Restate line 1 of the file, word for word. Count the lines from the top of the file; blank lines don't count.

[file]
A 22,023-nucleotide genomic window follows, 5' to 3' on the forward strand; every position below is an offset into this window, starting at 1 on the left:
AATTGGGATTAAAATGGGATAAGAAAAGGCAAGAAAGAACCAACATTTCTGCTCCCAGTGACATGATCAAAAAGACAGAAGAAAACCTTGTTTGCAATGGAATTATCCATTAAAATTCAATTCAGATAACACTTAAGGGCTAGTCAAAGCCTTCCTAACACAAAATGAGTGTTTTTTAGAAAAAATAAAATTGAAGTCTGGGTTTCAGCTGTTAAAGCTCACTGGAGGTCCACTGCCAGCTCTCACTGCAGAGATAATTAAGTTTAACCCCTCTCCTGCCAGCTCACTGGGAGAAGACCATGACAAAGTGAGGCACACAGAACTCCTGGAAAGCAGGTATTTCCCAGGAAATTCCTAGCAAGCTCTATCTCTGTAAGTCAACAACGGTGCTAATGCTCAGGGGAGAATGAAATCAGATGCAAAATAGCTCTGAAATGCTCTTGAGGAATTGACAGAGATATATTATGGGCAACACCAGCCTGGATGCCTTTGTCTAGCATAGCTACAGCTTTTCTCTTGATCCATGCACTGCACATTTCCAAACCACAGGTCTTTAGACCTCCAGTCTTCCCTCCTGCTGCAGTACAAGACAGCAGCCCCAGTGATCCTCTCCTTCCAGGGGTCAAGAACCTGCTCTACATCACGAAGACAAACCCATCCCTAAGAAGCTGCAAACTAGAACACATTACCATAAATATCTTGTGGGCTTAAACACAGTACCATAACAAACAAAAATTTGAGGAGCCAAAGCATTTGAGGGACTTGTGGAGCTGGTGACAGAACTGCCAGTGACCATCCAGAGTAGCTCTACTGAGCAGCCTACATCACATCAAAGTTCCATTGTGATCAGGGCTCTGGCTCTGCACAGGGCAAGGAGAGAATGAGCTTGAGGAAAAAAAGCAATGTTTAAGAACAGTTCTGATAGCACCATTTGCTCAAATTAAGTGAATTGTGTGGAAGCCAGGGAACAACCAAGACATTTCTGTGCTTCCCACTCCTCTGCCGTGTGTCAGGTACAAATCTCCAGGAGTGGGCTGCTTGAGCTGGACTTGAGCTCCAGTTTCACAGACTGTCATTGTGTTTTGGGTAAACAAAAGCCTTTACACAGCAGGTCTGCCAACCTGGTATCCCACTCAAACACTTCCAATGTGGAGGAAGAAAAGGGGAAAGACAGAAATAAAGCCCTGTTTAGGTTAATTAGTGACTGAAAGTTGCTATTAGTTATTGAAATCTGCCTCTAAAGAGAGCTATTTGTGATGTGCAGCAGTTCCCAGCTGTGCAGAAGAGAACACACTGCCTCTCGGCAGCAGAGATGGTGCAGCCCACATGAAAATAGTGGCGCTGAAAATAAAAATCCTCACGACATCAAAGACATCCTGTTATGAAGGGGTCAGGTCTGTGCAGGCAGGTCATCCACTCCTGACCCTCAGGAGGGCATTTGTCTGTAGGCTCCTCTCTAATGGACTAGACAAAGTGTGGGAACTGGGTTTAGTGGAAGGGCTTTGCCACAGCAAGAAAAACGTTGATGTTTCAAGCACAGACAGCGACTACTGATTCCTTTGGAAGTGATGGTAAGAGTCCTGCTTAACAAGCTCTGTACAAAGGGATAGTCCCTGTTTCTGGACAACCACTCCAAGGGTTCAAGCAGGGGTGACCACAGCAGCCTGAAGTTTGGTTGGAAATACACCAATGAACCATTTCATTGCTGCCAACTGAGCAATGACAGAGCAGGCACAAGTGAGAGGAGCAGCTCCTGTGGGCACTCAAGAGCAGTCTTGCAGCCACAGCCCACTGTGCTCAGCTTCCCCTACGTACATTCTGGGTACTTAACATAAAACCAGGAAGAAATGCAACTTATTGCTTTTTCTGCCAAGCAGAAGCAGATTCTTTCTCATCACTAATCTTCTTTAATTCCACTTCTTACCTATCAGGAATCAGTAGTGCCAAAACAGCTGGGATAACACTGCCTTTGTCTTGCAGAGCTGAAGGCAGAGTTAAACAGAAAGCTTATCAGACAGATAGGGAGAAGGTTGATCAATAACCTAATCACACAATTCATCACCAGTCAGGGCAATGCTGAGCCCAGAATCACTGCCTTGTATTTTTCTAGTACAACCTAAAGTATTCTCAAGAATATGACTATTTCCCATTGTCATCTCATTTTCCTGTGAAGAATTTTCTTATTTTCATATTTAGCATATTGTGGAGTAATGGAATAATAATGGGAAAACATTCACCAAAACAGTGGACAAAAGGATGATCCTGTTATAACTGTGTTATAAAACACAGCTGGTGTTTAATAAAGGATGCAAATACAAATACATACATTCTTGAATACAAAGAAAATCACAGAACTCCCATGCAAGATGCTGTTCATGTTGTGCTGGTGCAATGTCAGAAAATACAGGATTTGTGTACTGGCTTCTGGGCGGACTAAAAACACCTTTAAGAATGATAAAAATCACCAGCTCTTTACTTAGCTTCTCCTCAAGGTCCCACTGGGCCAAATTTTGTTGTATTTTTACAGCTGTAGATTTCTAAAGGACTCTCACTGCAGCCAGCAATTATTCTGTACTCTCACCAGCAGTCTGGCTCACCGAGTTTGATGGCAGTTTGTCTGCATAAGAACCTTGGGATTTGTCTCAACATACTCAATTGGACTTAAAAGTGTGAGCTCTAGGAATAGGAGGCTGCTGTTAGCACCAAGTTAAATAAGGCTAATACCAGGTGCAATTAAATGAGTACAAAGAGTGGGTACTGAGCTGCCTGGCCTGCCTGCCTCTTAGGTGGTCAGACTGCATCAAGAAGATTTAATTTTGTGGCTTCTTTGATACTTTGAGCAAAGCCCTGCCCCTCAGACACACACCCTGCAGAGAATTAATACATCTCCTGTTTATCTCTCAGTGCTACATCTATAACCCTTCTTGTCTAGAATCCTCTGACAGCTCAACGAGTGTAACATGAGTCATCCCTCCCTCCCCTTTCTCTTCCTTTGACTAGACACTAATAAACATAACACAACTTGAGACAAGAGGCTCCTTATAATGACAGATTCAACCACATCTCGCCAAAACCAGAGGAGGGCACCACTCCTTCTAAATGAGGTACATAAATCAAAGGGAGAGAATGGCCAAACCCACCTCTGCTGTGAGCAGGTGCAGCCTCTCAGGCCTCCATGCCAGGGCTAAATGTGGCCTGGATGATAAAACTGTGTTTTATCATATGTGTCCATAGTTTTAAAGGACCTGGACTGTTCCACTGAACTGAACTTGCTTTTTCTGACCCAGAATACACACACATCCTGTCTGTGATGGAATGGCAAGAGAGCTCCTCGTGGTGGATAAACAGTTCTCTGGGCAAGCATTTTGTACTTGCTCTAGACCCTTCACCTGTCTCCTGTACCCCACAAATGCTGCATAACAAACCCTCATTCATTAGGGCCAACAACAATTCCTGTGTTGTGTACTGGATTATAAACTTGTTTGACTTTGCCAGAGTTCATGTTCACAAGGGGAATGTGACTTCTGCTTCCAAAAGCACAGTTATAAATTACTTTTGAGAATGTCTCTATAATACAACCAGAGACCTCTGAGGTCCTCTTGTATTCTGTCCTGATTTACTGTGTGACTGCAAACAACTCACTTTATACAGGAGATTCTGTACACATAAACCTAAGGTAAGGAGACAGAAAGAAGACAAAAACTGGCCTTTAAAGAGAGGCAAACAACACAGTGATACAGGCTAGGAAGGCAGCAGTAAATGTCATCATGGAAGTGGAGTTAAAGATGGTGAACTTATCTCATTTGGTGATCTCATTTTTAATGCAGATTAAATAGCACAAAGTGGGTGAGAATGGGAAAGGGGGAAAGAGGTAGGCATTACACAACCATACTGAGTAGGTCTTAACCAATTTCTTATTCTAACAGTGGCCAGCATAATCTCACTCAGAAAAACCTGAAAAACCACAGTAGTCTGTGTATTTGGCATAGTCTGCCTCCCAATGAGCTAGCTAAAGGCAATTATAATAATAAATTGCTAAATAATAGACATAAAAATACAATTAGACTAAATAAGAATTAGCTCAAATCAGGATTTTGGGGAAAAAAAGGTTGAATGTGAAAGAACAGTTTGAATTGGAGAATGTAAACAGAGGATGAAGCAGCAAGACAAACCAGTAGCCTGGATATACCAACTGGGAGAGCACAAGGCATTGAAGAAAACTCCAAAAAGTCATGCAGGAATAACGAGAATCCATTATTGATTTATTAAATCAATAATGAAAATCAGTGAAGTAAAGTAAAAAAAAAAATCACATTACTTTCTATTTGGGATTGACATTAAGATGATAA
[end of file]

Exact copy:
A 22,023-nucleotide genomic window follows, 5' to 3' on the forward strand; every position below is an offset into this window, starting at 1 on the left: